Becoming a project manager

Becoming a project manager is possible in all sectors. Pre-requisites include good communication and management skills. A university degree is generally advisable…

Project management remains a skill that is primarily acquired on the job. It calls for a certain maturity and experience. But it’s also a function that often requires a university degree, and that can be perfected with a master’s degree.


Becoming a project manager is possible in all sectors. Pre-requisites include good communication and management skills. A university degree is generally advisable.

Some professionals end up in this job through circumstance, as a result of having demonstrated leadership, interpersonal and organizational skills. Others deliberately choose this path at some point during their career and get into it through training or changing jobs.

People who choose to go into project management initially select a sector that interests them, gain some professional experience, then specialize in project management in this environment. They can then apply their expertise to other sectors.


Project management is a fascinating but demanding job. Since existing processes cannot be relied on, ongoing vigilance is required.

“Each project is an adventure, a trip into the unknown,” explains Hélène Bénéteau de Laprairie, project manager at Keyrus Canada and Vice-President of PMI-Montreal. “It’s like being on the bridge, awaiting a storm, equipped with a survival kit that will have to do the job. . . You have to show a lot of imagination and presence of mind. Luckily, it’s not a solo trip and we also get to benefit from and celebrate collective successes.”


Many roads can lead to project management. Typical specialties include finance, engineering, civil engineering and information technology, because these sectors often require specific diplomas and technical knowledge. The function is spreading to all kinds of fields, however: event planning, the public sector, arts, business, accounting, marketing and communication.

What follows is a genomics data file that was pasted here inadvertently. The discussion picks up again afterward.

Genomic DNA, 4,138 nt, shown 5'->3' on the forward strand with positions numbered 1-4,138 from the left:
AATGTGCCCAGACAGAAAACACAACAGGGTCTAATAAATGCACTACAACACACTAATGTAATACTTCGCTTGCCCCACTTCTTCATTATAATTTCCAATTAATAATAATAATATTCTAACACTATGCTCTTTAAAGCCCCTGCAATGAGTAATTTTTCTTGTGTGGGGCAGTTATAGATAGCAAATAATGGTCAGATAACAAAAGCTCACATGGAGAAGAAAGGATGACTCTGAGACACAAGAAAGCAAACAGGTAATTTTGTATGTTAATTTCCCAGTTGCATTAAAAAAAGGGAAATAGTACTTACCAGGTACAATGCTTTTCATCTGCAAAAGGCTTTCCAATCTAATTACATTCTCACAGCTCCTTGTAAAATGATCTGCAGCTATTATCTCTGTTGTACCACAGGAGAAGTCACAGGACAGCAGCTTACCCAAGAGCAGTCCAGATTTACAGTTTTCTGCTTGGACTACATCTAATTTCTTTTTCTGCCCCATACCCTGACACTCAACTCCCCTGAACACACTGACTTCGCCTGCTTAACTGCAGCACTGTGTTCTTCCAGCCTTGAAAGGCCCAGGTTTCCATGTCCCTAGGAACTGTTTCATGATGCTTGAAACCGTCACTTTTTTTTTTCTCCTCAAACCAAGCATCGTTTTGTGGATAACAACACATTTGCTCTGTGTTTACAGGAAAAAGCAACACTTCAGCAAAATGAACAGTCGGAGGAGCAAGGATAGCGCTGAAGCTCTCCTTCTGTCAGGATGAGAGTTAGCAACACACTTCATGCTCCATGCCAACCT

You don’t have to be an expert in your field to be a project manager, since it is above all a field where soft skills are key. Leadership skills and the ability to manage teams take precedence over technical skills. Project managers seek out information from the specialists around them.

You should be thoroughly familiar with your particular professional field and its associated networks, however. Project managers often work in a particular area, even if their primary expertise is project management.


Project management training is given at the master’s level. It is designed for professionals with several years of experience under their belt who want to specialize in this area.

It is not mandatory to complete such programs. Most project managers have not, in fact, followed any specific project management courses.

Such courses are a major asset, however, since they allow the acquisition of tools and exchange between professionals, required for standing back and discovering new perspectives. They are also a good opportunity for networking.

The Project Management Institute (PMI) has a certification program that is the ultimate reference in the profession: the Project Management Professional (PMP). This internationally recognized certification is based on a challenging exam, open to professionals with 35 hours of formal project management training. A bachelor’s degree is required, along with at least 36 months of relevant project management experience in eight years, or a college degree, high school diploma or equivalent, with a minimum of 60 months of project management experience in eight years. network